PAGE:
It now transpires that Indian off-spinner Harbhajan Singh may have used a colloquial Punjabi curse that sounds suspiciously like "monkey" during his spat with Andrew Symonds, making the Australian cricketer misinterpret it as a racial abuse.
The tourists may argue at Harbhajan's appeal hearing that what he said cannot be termed a racial slur but was a commonly mouthed abuse, used more in reflex in Punjab and northern India. While this defence may land him in hot water for being abusive on the field, it may clear him of the more serious charge of racial villification.
A date for Harbhajan's appeal hearing before New Zealand High Court judge John Hansen is yet to be decided.
Australian Brad Hogg will have his case heard in Perth Monday for allegedly calling Indian captain Anil Kumble and vice-captain Mahendra Singh Dhoni "bastards" during the second Test in Sydney.
Australia will argue the term "bastard" does not insult a person's descent after Hogg, like Harbhajan, was charged under section 3.3 of the International Cricket Council's (ICC) code of conduct during the drama-filled Sydney Test.
While Hogg is expected to admit he used the term "bastard", Harbhajan maintains he never said "monkey".
"He didn't say that. He is not a racist, but maybe he said something else," an Indian official admitted Friday.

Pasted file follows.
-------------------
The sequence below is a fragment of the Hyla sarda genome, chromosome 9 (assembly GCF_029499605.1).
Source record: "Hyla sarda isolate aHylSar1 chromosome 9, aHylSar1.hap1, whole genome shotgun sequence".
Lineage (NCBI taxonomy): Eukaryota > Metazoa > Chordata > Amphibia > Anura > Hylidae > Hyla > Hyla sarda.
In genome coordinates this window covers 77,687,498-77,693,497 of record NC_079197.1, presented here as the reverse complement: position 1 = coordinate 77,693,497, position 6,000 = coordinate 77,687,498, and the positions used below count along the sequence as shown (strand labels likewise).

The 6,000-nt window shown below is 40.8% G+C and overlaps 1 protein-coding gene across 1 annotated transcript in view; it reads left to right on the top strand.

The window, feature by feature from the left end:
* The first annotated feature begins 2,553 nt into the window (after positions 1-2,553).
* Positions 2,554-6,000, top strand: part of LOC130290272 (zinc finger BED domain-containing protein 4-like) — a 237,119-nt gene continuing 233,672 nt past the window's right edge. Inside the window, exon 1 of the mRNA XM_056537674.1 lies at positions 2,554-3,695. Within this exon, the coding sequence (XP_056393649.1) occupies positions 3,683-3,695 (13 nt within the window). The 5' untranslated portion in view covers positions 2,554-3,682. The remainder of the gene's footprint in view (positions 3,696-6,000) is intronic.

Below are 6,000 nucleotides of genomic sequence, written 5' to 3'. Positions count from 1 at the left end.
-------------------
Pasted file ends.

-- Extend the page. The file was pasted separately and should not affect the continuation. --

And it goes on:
It is unclear whether Harbhajan used his Punjabi defence in his initial hearing Monday, but Symonds and teammates Matthew Hayden and Michael Clarke are adamant they heard the "monkey" gibe, reports Herald Sun.
Australian players are also adamant Harbhajan initially taunted the Queenslander with this slur during a one-day international in Mumbai in October. The tourists are bewildered that match referee Mike Procter believed evidence given by Hayden and Clarke but not that of Sachin Tendulkar, who refuted the claims.
Tendulkar was batting with Harbhajan when the incident happened at the Sydney Cricket Ground (SCG). The tourists remain incensed that Harbhajan was banned for three Tests without any television footage or audio replay proving him guilty or confirmation from umpires Steve Bucknor and Mark Benson - meaning match referee Mike Procter had to rely solely on the word of the Australian players.
An Indian team source was quoted in the media as saying that Procter strangely took private notes and did not record evidence. Harbhajan's main defence is that how could Procter come to a conclusion when there was no audio and video evidence and when even the umpires have not heard it.
As already reported, irate senior Indian players are pushing to boycott the triangular one-day series later this summer if Harbhajan's ban is not overturned.
The general belief in the Indian camp is that the Australians have worked to a plan, knowing fully well that Harbhajan would react if provoked. Otherwise, why should only Harbhajan and Symonds get involved in these incidents, asked an Indian player who also felt that they wanted distract Harbhajan's focus on the game.
Symonds sparked a furore when he questioned Harbhajan over why he had touched Brett Lee on the bottom during one of the fast bowler's overs.